Is it possible to take too much of a certain vitamin or mineral?

Provided that supplements are taken in the amounts recommended on the pack by the manufacturer or retailer, and the Safe Upper Levels (SUL) are not exceeded by combining too many different supplements, then it is highly unlikely that supplements will cause any harm.

Safe Upper Levels (SUL) were established for most vitamins and minerals in a 2003 report by the Expert Group on Vitamins and Minerals[1].  The report determined the maximum daily intake of nutrients from both supplements and diet that it is safe to consume on a long-term basis. These are based on consumption of a typical European diet and are generally far higher than the Nutrient Reference Value or amount that would be in a typical multivitamin.

View the Recommended Intake Guidelines for vitamins and minerals.

Water soluble vitamins – such as the B group vitamins and vitamin C – cannot be stored by the body to any great extent, so if someone takes more than their body needs, it will simply be excreted in their urine.

The fat soluble vitamins, vitamin A and vitamin D can accumulate in the body, but pose no danger to health if consumed within the SUL indicated for them. The exception is in pregnancy, when large amounts of vitamin A may pose a risk to the developing infant. Pregnant women should seek advice from a doctor before taking a supplement containing vitamin A and people with blood clotting disorders should seek a doctor’s advice before taking supplements containing vitamin E or vitamin K as these have an effect on blood clotting mechanisms.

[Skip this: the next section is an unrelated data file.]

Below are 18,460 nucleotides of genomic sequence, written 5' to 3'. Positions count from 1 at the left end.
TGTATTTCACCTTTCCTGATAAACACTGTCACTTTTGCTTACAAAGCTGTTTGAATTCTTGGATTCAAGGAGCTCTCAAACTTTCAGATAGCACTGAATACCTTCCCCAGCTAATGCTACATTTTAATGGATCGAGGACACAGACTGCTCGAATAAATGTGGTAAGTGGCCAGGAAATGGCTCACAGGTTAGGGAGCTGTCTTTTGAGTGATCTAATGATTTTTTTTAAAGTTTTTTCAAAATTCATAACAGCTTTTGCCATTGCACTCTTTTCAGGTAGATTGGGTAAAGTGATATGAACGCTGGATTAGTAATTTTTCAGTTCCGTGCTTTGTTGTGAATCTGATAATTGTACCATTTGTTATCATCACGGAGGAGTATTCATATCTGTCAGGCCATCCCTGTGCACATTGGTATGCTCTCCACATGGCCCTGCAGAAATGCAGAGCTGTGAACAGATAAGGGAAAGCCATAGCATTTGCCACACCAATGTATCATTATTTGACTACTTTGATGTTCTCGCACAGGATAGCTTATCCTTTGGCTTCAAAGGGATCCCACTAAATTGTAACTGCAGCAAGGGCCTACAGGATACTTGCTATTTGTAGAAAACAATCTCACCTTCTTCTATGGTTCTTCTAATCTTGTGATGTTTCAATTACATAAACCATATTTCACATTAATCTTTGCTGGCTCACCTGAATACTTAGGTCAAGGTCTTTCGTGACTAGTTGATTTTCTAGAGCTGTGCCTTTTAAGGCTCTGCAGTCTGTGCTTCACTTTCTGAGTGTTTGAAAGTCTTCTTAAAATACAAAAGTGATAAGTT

Some minerals may also cause unwanted side effects if taken at doses above the SULs.  In 2006 the food supplements industry agreed, with the Food Standards Agency and the Department of Health to the use of warning statements for certain nutrients present in food supplements above agreed specified levels[2].  For example, very high intake of zinc (25 mg and above) can interfere with iron absorption and if taken over a long period of time can lead to anaemia. Responsible manufacturers will ensure that a warning statement to this effect will be on the label of any food supplement containing 25mg or above of zinc.

It is important to note that quantities in excess of what we need or what is recommended may be harmful for a few individuals and that individual sensitivities and variations in response can occur, so people are advised to seek medical advice if any unexpected symptoms appear whilst taking a particular supplement.


[1] Safe Upper Levels for Vitamins and Minerals

[2] Label advisory statements and suggested reformulations